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Creating an Apple TV app with SwiftUI

In 2019, Apple launched its new UI paradigm SwiftUI, which is meant to replace the existing Interface Builder. It lets us create apps for all Apple platforms, including Apple TV's tvOS.

In this tutorial, we'll see how we can build a tvOS app that loads HLS streams from XML/MRSS files, displays them to the user for selection and plays back the selected stream. The streams will be specified in an .xcconfig configuration file, and either bundled at buildtime or downloaded at runtime depending on if local files or http(s):// URL:s are specified.

Tools we'll be using include Xcode and the CocoaPods package SWXMLHash, for parsing our XML input.

Video selection menu

Being a relatively new framework, the number of learning resources for SwiftUI are still smaller than for Interface Builder, and the ones that are available tend to focus on the iOS platform. Fortunately though, there are very few things which differ when using SwiftUI: UI elements and user interactions are automatically suited to the platform we're building for.

If you're new to Swift, I recommend following along with the playground in Apple's tutorial. To learn SwiftUI, Apple has an excellent tutorial project, which goes through many important features. For understanding this tutorial though, the first chapter, SwiftUI Essentials, should suffice. The guide is for iOS, but I was able to follow the steps for tvOS and get a working app, with only minor changes.

Although I will include some important snippets of code in this blog post, I recommend that you clone the project to get the full picture. As with many of our cool projects here at Eyevinn, the code is open source, so feel free to fork and play around with it!

Setting up

We start by creating an Xcode project for the app, making sure we select tvOS as our platform. I've used the project name EyevinnTV.

We also set up SWXMLHash in the same project folder by following these instructions. If you're using an M1 Mac, it may be easier installing CocoaPods through Brew than RubyGems (at least it was for me).

To open the project together with the SWXMLHash dependency, we use the .xcworkspace file created after running pod install rather than the .xcodeproj.

Building the ContentView

SwiftUI is all about different nested Views, and the main View in our app is the ContentView, which is called in the EyevinnTVApp.swift file. The EyevinnTVApp struct in this file conforms to the App protocol, and is preceded by the @main attribute, indicating that this is the entry point into our app.


Besides the automatically generated ContentView, we also create a VideoItemObject.swift file, and VideoView.swift file. The former will contain a simple Class that represents our video objects:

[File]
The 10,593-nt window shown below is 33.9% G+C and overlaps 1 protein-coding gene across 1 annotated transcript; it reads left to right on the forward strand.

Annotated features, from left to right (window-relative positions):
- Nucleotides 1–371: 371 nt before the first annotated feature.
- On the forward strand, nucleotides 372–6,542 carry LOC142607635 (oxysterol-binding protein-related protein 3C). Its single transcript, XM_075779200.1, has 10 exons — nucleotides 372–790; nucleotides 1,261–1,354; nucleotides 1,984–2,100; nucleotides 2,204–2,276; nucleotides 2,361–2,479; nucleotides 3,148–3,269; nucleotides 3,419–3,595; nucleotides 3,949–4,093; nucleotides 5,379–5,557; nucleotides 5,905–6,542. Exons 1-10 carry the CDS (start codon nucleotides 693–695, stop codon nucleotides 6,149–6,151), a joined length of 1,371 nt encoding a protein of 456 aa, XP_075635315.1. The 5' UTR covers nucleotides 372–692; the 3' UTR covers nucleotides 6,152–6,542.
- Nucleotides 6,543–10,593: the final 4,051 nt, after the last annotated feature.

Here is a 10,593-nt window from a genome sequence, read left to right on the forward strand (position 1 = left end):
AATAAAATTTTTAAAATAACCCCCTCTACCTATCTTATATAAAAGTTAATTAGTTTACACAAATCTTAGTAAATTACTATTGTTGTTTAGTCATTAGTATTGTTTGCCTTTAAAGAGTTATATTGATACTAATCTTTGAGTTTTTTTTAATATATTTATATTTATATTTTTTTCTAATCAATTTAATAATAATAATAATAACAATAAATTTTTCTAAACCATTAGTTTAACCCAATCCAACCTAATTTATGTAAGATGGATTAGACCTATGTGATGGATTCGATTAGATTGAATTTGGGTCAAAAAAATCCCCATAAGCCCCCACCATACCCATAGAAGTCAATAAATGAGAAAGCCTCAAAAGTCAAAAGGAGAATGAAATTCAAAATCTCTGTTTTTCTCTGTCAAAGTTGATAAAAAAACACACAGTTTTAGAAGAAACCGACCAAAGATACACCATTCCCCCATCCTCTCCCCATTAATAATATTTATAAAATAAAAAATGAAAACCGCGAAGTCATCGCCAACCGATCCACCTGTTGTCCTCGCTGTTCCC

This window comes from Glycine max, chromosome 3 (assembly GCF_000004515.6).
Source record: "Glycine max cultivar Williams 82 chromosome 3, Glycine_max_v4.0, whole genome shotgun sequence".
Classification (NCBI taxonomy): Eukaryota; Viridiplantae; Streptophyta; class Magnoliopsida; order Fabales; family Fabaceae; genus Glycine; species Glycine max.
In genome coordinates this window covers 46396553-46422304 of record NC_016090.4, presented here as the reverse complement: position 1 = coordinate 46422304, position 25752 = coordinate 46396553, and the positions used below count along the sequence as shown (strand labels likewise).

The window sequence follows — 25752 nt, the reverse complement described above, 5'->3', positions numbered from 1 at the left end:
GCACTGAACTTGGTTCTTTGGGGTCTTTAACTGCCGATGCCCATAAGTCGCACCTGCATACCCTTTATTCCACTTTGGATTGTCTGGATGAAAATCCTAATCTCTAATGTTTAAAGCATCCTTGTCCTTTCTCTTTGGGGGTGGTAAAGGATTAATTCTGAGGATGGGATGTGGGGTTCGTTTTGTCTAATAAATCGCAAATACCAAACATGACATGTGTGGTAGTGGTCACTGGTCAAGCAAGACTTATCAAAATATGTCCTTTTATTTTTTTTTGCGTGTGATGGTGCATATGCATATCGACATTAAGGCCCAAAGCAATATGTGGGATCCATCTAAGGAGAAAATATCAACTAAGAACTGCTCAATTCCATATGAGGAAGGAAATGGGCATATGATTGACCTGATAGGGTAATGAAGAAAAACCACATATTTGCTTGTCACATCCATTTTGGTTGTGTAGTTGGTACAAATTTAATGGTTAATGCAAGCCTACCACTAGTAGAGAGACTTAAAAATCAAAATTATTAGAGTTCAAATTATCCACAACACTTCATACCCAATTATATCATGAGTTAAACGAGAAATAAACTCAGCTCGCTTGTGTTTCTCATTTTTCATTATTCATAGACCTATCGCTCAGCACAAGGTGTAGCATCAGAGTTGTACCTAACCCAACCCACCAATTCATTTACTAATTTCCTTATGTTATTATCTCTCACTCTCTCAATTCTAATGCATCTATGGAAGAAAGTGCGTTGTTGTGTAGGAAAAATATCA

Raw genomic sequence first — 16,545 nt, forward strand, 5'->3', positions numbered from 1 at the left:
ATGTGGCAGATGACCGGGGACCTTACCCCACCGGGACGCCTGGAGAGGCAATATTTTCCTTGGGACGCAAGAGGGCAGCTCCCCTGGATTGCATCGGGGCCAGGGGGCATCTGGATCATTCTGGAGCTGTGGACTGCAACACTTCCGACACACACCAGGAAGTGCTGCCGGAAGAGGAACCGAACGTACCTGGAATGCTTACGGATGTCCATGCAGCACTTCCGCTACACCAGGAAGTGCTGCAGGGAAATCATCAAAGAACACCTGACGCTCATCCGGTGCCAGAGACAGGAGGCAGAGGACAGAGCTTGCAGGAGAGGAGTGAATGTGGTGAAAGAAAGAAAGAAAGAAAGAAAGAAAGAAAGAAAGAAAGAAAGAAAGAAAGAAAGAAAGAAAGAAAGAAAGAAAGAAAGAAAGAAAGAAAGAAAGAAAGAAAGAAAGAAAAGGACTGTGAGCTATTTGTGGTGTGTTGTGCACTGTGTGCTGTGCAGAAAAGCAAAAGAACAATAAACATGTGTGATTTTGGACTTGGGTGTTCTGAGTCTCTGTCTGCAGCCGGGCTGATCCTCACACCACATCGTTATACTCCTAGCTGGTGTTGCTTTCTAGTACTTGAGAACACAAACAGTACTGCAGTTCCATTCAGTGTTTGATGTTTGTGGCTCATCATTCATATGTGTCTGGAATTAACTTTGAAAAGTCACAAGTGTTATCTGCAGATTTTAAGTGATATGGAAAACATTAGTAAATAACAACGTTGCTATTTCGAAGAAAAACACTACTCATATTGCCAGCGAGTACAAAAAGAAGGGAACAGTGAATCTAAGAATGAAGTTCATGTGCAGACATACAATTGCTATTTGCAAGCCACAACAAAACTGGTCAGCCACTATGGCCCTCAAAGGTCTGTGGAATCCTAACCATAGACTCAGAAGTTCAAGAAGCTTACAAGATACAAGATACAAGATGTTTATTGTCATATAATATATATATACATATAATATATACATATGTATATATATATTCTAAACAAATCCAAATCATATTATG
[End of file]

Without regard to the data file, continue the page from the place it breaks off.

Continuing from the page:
class VideoItem: Identifiable {
    var title = ""
    var id = ""
    var videoUrl = ""
    var thumbnailUrl = ""
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Note that it should conform to the Identifiable protocol, as this will let us iterate over an array of VideoItem with ForEach loops.

In ContentView, we import SWXMLHash, and define a class videoUrlObject that conforms to ObservableObject:

class videoUrlObject: ObservableObject {
    @Published var currentVideoUrl = ""
    @Published var currentVideoTitle = ""
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Conforming to ObservableObject in the parent View is important, as this will let us pass in the currentVideoUrl with the @Published attribute to its child View VideoView, and synchronize changes to it by making it an ObservedObject:

@ObservedObject var currentVideoUrlObject: videoUrlObject
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In ContentView we create two state arrays of VideoItem objects, to which we will push the video items after parsing them. We also initialize our videoUrlObject with the @StateObject attribute:

    @State var videoItems = [VideoItem]()
    @State var liveVideoItems = [VideoItem]()
    @StateObject var currentVideoUrlObject = videoUrlObject()
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In the body of ContentView, we nest the different child Views that make up our UI; a main NavigationView, with either the video selection menu or VideoView being rendered, depending on whether the currentVideoUrl variable is set to en empty string (default) or the URL of one of the video items.

In the video selection menu, we display two carousels of videos, one intended for VOD content, and the other for live content. Each video object is rendered as a Button View, displaying its thumbnail (as an AsyncImage) and title. When clicking the Button, the currentVideoUrl property of the currentVideoUrlObject is set to the videoUrl of the corresponding VideoItem; this triggers a reload of the content inside our Navigation View, and the VideoView is rendered in place of the video selection menu.


Building the VideoView

Besides creating the ObservedObject, we also import AVKit to create an instance of the VideoPlayer View. On creation, we use the onAppear() hook to load the currentVideoUrl of the ObservedObject. It's also essential that we set a frame size of 1920X1080 points; this lets the player know that we're displaying the video in fullscreen. If we don't, no playback controls will be displayed!